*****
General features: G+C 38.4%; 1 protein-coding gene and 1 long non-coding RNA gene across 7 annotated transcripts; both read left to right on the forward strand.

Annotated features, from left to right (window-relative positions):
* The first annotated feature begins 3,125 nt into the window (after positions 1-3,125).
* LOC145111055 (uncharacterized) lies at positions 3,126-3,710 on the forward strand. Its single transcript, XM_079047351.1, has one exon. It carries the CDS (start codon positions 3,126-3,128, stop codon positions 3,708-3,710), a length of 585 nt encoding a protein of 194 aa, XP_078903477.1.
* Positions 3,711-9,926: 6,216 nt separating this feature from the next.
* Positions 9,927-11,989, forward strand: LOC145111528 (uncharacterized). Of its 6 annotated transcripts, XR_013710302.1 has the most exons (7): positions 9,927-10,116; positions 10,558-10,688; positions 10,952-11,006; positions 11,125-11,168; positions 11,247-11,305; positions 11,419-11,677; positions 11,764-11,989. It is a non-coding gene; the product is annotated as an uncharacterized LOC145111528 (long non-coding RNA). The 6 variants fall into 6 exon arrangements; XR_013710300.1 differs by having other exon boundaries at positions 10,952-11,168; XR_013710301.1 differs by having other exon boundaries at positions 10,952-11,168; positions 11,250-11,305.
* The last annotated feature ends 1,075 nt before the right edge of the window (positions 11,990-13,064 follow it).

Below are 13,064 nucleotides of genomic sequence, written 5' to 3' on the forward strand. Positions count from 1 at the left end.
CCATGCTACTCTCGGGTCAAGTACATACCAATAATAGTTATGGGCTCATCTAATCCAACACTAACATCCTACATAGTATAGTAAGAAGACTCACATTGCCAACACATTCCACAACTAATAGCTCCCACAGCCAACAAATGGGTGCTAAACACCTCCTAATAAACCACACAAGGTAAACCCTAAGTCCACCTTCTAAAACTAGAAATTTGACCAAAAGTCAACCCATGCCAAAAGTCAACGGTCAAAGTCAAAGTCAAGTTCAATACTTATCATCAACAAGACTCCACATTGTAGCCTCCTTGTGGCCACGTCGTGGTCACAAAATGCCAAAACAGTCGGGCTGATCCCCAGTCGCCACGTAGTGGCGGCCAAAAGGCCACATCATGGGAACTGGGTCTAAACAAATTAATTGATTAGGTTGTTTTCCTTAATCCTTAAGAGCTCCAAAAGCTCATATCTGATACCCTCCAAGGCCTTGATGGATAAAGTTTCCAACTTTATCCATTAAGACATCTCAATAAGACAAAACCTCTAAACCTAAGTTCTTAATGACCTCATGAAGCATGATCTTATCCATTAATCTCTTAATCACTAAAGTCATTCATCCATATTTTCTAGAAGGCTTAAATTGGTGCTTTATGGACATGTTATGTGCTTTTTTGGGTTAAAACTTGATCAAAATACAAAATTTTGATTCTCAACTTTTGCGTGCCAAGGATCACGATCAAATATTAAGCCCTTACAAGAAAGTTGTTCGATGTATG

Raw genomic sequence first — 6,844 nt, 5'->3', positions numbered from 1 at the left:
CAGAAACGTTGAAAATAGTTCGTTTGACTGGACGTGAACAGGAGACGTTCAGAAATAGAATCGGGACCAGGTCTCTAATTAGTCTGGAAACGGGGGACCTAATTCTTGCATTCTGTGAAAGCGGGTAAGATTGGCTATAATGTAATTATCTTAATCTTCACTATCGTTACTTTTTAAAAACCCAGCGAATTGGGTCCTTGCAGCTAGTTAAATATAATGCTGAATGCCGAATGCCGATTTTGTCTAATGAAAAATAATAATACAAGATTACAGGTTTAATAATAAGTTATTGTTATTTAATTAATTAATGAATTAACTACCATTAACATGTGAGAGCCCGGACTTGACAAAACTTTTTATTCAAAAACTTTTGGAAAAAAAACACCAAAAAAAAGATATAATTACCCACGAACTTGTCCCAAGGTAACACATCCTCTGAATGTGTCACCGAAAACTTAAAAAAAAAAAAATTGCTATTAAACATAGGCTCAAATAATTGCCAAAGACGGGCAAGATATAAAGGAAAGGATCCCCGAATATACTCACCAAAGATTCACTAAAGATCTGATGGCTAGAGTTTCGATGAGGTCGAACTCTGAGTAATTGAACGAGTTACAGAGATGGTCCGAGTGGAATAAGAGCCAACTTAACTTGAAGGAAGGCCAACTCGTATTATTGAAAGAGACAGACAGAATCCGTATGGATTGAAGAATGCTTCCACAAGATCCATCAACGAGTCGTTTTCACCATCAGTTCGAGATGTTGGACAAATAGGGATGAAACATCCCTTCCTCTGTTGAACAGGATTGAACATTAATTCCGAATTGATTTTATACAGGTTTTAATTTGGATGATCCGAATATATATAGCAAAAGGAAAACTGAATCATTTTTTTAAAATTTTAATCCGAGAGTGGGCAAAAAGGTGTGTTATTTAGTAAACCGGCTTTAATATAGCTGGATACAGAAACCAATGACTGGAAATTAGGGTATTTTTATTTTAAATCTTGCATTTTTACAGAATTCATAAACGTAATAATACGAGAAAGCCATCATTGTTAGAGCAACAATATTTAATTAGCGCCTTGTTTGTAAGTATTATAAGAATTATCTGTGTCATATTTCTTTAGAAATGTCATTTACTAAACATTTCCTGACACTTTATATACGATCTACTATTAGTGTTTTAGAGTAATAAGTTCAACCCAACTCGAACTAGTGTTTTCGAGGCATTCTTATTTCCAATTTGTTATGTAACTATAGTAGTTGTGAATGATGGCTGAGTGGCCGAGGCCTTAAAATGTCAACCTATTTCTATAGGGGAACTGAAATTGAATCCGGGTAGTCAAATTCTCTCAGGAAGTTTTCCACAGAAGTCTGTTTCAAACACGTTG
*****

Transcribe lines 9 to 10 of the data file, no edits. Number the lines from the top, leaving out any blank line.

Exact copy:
CCATGCTACTCTCGGGTCAAGTACATACCAATAATAGTTATGGGCTCATCTAATCCAACACTAACATCCTACATAGTATAGTAAGAAGACTCACATTGCCAACACATTCCACAACTAATAGCTCCCACAGCCAACAAATGGGTGCTAAACACCTCCTAATAAACCACACAAGGTAAACCCTAAGTCCACCTTCTAAAACTAGAAATTTGACCAAAAGTCAACCCATGCCAAAAGTCAACGGTCAAAGTCAAAGTCAAGTTCAATACTTATCATCAACAAGACTCCACATTGTAGCCTCCTTGTGGCCACGTCGTGGTCACAAAATGCCAAAACAGTCGGGCTGATCCCCAGTCGCCACGTAGTGGCGGCCAAAAGGCCACATCATGGGAACTGGGTCTAAACAAATTAATTGATTAGGTTGTTTTCCTTAATCCTTAAGAGCTCCAAAAGCTCATATCTGATACCCTCCAAGGCCTTGATGGATAAAGTTTCCAACTTTATCCATTAAGACATCTCAATAAGACAAAACCTCTAAACCTAAGTTCTTAATGACCTCATGAAGCATGATCTTATCCATTAATCTCTTAATCACTAAAGTCATTCATCCATATTTTCTAGAAGGCTTAAATTGGTGCTTTATGGACATGTTATGTGCTTTTTTGGGTTAAAACTTGATCAAAATACAAAATTTTGATTCTCAACTTTTGCGTGCCAAGGATCACGATCAAATATTAAGCCCTTACAAGAAAGTTGTTCGATGTATG

Raw genomic sequence first — 6,844 nt, 5'->3', positions numbered from 1 at the left: